New England Coastal BIrds

New England Coastal BIrds

Tuesday, May 15, 2012

Early-May Highlights

May 08 through May 15

    Spending many late nights in my studio this month secured by deadlines, I haven't been out birding as much as I would like, but I did manage to sneak out a few times for an hour or two.  It seems like the only days that I could get out it was overcast and most of the time raining. But this summer will have many exciting birding adventures on our schedule; codfishing, whale watch trips, BBC pelagics, and a week in Maine sea birding. Jen and I will be spending four days on Vinalhaven with a few chartered trips with John Drury ( )  then to Monhegan Island, and a few other Puffin trips to Eastern Egg Rock; what a great summer to look forward to! BTW- the Red-billed Tropicbird has returned to Seal Island again, it was spotted on May 12.

     Not much happening along the coast here, but here are a few highlights:

Hammonasset SP, Madison, May 08-

Purple Martin pair-

Male Cowbird. ( I don't know why I am posting this image, just something different on this blog)

Lesser Yellowlegs

"Willets in trees" - this always fascinates me!

Baltimore Oriole-

Killingworth- On my way home I stopped off at our local store/Post Office to pick up my mail. When I came out, I saw this Black Vulture circling overhead. I grabbed my camera quickly and managed a few shots as the bird disappeared over Pharmedica heading northeast.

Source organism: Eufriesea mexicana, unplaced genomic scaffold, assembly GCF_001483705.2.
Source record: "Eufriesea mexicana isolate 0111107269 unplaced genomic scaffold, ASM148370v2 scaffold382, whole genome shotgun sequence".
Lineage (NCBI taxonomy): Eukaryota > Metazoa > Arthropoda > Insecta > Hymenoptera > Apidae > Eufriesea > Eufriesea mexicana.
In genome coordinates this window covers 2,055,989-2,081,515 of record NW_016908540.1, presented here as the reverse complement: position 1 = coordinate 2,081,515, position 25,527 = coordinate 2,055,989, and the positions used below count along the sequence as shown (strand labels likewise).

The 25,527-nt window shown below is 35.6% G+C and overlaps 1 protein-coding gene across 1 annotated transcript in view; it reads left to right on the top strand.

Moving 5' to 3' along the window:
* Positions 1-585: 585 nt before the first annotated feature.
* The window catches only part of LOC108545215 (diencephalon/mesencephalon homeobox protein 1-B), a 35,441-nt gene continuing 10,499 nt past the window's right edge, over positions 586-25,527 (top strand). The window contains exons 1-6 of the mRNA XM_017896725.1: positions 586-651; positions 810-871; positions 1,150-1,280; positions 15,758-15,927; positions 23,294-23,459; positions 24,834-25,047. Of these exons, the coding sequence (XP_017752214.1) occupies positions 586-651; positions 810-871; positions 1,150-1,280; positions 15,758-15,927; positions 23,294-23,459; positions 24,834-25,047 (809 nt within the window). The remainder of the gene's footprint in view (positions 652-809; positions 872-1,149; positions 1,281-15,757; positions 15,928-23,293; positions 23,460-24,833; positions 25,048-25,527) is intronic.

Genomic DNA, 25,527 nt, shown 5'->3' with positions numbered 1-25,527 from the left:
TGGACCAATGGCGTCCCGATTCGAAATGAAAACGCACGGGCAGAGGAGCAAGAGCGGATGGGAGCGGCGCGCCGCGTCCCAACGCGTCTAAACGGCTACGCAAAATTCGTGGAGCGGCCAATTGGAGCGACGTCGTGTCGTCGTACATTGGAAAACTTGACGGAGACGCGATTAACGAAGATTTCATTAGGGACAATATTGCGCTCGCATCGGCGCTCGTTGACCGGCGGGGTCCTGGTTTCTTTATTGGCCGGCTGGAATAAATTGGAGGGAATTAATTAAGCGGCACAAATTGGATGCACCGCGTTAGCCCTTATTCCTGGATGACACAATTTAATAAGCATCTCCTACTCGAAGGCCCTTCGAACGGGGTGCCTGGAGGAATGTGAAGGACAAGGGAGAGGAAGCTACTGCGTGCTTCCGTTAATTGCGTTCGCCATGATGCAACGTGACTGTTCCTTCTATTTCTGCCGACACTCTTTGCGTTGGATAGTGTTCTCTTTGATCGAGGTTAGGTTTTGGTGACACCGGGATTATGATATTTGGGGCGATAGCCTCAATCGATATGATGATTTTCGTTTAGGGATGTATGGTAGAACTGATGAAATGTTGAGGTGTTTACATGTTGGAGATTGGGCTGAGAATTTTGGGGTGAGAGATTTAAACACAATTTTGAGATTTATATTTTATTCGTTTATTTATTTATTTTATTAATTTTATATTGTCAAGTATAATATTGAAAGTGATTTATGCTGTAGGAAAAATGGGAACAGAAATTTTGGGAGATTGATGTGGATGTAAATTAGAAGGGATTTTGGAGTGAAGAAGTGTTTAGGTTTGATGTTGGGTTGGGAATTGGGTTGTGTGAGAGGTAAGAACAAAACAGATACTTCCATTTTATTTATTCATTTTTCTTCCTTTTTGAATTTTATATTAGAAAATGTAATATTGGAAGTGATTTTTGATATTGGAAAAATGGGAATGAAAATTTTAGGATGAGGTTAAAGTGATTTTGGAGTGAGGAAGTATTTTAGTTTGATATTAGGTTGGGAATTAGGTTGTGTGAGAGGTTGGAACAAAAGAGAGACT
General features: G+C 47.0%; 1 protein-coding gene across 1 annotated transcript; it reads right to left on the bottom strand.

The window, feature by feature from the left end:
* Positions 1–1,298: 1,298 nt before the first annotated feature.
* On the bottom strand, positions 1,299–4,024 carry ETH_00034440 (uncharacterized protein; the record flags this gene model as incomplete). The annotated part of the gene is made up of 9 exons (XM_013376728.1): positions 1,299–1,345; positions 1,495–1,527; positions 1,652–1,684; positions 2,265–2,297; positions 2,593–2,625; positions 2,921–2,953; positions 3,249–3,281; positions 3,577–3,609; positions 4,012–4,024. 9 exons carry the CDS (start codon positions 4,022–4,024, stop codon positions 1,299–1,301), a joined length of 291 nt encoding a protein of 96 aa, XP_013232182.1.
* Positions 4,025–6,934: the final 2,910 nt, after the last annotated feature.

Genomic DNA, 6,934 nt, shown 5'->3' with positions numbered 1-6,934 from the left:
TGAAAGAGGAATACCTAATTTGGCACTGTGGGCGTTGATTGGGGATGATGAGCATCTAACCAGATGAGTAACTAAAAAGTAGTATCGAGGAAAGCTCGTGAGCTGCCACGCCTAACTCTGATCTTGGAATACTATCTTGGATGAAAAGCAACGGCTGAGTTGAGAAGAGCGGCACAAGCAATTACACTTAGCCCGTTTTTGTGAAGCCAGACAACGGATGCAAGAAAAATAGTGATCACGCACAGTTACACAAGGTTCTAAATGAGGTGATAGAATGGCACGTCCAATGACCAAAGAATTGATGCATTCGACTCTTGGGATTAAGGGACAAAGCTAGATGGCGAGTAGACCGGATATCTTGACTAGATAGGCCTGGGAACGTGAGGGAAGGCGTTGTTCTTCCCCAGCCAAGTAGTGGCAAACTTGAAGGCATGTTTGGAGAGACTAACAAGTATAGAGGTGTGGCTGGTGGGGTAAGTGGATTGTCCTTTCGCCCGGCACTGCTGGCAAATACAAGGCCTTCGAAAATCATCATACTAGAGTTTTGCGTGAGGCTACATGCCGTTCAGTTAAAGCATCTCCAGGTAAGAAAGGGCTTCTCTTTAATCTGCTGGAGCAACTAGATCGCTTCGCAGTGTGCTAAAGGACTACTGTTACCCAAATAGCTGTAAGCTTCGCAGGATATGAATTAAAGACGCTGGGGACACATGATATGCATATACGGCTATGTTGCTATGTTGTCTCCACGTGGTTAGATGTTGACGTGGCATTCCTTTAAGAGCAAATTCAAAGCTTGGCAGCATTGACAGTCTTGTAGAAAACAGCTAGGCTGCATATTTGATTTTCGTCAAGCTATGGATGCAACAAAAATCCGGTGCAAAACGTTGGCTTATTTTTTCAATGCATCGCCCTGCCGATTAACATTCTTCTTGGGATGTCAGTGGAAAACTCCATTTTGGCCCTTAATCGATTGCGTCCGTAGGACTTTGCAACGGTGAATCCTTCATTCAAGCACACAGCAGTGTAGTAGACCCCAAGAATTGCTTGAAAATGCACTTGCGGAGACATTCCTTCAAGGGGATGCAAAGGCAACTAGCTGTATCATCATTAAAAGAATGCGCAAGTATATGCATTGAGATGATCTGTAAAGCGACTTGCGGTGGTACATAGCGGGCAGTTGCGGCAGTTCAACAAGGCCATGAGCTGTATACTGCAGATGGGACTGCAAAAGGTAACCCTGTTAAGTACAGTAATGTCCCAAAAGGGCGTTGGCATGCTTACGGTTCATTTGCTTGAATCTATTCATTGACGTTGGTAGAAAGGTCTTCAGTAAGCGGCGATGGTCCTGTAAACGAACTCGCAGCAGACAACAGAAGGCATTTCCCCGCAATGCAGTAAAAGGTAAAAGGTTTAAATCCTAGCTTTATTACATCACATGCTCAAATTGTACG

During the day on breaks I walk around my yard (with my camera) searching,  but usually only find the common spring species (mostly Robins, Catbirds, and Grackles). On one day, I had to go out to my shed for a few pieces of wood, and of course I didn't bring my camera with me! While I was out back in my shed, a wave of passing migrants had picked that time to go through! The trees were covered with birds mostly White-throated Sparrows which included many Chipping and at least one White-crowned that I could see. Also mixed in with the sparrow group were many Warblers (mostly Common Yellow-throat) and Ruby-crowned Kinglets. The birds passed through very quickly heading northeast and were gone in only a few minutes. Make a note to myself- Never go out to my shed without bringing my camera!

 May 14- Heading over to Long Island- I was taking the 7:30 am ferry to Long Island from Bridgeport for business which gave me a chance for a little birding.

     I was a bit early so I made a quick run down to Long Beach in Stratford to look for shorebirds and to see if the Terns were showing up in good numbers yet. Other than a few small flocks of Glossy Ibis flying over 113 by the airport in the distance, the beach was empty. On my way out of the park I spotted this Yellow-crowned Night-Heron near the road stalking Fiddler Crabs in the marsh.

Bridgeport/Port Jeff Ferry- Bridgeport Harbor- Mostly Common Terns and a few Least Terns were hunting in the mouth of the Harbor and up to a half mile outside. About the same number of Terns in the mouth of Port Jeff Harbor as well. I also saw a male Gadwall and a pair of Black Ducks in the harbor by the boat building dock, and three Red-breasted Mergansers and a single drake Oldsquaw outside the west wall of the Harbor.

Common Loons were scattered all the way across the Sound.